On the other hand, banks tend to target customers or businesses that have a proven track record, high credit scores and ratings, extensive re-payment histories and more. The difference between Fintech and traditional banking is that the latter has many more barriers, requirements, and paperwork than modern Fintech services.

To access funding from a bank, you’ll need to uphold strict collateral requirements, which not all businesses can fulfil. Fintech companies are much more lenient with their requirements and they offer more personalised services than traditional financial institutions.

Overall, the two have very different focuses; banks are rooted in providing security and management of financial risk, whereas Fintech firms are focused on creating seamless customer experiences and providing next-generation services with personalised and functional features.

The Fintech focus is much broader and companies in the sector are always looking to adapt their services to fit societal needs. Contrastingly, banks have a narrow focus and therefore their market distribution is also rather limited.


Fintech investment by country

Fintech is an exciting new development because you don’t have to be the largest or most powerful country in the world to make use of this sector. Instead, you need to champion flexibility, accessibility, and innovation.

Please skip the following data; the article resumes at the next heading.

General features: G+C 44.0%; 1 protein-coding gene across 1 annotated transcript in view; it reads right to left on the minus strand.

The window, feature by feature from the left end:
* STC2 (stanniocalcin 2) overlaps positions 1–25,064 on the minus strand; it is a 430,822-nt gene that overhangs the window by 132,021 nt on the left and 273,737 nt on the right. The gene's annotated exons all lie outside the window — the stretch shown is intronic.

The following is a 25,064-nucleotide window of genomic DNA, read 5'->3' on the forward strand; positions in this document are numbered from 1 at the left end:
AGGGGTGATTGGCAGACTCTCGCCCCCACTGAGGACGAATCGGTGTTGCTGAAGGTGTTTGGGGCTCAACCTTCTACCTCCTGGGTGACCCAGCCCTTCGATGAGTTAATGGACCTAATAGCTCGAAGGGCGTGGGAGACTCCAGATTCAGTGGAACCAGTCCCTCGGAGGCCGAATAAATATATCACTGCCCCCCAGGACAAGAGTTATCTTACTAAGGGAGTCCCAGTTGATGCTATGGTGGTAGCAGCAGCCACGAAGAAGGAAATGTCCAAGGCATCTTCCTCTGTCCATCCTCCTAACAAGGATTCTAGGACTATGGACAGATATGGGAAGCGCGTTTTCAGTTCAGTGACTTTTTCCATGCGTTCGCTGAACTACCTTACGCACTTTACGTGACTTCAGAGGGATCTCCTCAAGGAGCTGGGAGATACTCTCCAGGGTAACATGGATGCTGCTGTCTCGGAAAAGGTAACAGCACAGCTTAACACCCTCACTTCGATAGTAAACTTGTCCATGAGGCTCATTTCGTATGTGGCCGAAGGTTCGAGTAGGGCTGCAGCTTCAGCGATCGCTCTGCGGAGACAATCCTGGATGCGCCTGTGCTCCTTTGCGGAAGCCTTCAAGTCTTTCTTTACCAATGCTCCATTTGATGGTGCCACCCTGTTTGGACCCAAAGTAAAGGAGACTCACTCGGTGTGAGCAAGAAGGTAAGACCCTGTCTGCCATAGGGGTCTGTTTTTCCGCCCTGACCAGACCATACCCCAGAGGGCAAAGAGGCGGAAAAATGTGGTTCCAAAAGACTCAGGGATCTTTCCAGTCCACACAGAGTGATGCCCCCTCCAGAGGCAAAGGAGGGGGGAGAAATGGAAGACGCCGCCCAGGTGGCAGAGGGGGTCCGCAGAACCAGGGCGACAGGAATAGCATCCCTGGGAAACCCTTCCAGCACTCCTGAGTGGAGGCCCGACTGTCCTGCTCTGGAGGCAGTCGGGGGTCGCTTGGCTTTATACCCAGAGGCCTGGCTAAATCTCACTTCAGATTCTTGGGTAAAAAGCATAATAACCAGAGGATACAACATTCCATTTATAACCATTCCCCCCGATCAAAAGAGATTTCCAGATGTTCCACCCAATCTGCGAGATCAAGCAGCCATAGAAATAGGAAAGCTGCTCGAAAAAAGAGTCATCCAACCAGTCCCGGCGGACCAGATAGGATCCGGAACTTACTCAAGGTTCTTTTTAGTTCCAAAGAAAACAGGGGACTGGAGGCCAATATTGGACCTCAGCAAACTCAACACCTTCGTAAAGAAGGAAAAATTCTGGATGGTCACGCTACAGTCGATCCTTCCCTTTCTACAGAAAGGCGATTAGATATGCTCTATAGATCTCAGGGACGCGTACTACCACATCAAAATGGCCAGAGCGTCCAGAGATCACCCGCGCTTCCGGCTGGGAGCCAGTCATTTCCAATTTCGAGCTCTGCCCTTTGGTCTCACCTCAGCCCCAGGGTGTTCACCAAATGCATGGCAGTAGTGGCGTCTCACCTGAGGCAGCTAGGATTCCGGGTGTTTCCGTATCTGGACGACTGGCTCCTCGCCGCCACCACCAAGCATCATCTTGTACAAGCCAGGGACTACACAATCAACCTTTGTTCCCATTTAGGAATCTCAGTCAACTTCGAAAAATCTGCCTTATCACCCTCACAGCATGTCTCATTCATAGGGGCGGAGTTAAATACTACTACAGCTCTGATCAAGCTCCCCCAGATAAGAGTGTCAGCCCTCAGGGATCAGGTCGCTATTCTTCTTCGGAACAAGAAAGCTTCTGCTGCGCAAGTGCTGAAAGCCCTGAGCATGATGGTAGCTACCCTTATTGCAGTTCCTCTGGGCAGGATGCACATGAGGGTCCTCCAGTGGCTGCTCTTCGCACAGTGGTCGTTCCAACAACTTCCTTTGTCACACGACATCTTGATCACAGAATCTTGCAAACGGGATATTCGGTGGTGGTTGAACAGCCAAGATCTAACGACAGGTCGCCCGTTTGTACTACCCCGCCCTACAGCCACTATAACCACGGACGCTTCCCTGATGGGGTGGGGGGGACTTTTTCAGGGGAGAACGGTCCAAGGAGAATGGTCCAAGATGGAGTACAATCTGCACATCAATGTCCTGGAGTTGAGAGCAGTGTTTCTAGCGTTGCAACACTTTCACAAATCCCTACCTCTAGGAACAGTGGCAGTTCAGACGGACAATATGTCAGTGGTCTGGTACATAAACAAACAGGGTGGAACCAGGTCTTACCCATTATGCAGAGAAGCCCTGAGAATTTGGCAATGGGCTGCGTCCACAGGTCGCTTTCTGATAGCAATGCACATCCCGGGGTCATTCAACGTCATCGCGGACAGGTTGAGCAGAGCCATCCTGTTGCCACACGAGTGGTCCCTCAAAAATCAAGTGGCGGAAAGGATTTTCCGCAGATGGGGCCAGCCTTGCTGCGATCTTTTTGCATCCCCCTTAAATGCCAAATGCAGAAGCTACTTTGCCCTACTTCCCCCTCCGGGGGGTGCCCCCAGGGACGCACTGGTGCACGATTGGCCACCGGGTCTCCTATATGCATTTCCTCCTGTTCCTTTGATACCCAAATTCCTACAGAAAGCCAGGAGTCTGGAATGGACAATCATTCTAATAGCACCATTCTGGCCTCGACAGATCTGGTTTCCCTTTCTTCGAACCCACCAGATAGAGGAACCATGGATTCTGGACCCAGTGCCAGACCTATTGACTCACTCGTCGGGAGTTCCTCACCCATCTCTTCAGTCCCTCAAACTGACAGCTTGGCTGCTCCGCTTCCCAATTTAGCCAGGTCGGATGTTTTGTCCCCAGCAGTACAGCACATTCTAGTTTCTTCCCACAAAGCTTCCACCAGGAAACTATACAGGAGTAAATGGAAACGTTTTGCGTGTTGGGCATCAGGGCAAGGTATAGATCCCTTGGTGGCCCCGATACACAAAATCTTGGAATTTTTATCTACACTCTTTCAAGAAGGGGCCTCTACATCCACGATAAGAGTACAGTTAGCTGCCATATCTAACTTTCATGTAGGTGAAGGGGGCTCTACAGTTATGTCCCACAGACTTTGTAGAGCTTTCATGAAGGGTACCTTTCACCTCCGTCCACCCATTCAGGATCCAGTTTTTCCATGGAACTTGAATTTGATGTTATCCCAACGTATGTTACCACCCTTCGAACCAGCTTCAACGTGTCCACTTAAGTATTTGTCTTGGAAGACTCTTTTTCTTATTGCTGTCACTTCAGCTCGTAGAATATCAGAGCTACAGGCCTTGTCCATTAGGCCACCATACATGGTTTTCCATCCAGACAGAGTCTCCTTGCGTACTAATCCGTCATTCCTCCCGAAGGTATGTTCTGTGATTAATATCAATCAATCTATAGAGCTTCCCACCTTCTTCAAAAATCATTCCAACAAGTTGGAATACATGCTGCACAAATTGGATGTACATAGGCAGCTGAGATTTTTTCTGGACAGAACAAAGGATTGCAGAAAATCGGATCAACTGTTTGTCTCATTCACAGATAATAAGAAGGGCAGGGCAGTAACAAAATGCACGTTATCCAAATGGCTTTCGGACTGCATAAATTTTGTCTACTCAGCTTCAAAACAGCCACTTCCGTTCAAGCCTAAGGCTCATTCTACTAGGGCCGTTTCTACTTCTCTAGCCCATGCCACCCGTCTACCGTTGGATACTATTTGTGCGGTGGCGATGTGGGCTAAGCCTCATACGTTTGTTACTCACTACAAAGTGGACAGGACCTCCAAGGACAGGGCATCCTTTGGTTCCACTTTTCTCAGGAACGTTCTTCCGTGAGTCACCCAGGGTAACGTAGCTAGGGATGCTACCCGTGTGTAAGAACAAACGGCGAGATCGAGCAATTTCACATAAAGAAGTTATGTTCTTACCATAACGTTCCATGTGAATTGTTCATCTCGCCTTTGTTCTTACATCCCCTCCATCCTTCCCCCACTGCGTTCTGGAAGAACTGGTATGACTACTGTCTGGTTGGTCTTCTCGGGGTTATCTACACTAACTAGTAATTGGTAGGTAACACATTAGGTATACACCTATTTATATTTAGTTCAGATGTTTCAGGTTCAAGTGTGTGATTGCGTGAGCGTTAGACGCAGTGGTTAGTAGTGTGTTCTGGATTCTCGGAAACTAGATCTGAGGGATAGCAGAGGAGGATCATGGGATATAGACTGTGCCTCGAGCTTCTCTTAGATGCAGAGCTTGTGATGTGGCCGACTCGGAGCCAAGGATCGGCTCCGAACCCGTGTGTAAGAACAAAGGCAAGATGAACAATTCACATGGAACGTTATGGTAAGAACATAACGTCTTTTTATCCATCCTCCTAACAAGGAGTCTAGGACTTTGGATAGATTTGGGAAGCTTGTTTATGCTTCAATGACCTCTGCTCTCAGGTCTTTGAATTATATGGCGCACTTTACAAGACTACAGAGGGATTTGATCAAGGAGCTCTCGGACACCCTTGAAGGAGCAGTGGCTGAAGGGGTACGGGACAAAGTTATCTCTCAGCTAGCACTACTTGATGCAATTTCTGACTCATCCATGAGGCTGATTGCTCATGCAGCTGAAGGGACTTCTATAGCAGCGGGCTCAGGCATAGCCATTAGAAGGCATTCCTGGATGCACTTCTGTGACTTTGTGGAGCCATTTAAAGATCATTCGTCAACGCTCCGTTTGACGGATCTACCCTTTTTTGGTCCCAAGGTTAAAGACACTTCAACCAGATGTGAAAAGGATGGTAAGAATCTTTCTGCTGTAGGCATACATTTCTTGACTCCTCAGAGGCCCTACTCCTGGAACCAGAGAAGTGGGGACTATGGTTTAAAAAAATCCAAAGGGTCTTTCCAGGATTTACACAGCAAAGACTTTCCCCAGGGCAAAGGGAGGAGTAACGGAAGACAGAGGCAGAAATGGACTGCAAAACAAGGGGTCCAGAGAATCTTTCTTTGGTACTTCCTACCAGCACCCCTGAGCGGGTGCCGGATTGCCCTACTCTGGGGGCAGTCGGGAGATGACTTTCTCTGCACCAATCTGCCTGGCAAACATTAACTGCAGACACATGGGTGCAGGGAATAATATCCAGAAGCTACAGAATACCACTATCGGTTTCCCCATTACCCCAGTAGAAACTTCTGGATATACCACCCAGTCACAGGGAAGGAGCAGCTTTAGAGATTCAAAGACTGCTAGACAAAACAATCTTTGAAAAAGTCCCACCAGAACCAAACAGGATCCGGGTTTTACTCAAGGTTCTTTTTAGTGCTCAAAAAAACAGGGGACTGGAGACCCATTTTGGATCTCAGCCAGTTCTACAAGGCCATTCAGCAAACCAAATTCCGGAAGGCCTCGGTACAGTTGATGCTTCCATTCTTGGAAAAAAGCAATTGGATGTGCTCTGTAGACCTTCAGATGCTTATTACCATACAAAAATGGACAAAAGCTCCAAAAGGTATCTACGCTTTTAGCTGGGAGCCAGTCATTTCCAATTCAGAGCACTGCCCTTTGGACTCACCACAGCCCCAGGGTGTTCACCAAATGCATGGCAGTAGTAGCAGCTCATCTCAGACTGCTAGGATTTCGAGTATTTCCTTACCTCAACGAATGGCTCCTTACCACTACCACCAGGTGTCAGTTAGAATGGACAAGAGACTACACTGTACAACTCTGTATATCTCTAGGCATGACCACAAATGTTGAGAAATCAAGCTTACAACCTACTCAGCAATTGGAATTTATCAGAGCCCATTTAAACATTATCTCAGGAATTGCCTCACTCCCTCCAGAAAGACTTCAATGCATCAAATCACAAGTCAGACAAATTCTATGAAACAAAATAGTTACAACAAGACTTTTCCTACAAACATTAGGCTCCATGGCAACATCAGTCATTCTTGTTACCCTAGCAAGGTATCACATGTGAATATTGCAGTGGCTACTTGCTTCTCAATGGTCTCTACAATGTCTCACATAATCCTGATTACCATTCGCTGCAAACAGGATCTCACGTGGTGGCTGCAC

Fintech offers exciting opportunities to countries of all sizes, regions, and levels of development. Interestingly enough, eight out of the world’s top twenty financial hubs, as ranked by Findexable, aren’t featured as one of the world’s 20 largest Fintech centres.

Although international powerhouses remain near the top of the Fintech investment list, there are still some smaller countries, such as Lithuania or Estonia, ranking high. Findexable ranked the United States, the United Kingdom, Singapore, Lithuania, and Switzerland as the top five countries pioneering the Fintech movement.

The United States ranks as the strongest Fintech contender with a total of around $9.4bn Fintech investments in 2019. Payments, B2B fintech and security are the strengths of this country, with cities like New York, Los Angeles, Boston, Chicago, Seattle, and Dallas pioneering the movement.

The following country with the highest amount of Fintech is the UK, which also ranks first place within Europe, with a total of $2.29bn worth of investment. The UK’s Fintech sector is heavily concentrated with blockchain, challenger banks, personal finance and wealth lending. Companies like Transferwise, Greensill and the BGL Group are some of the most notable leaders in the sector.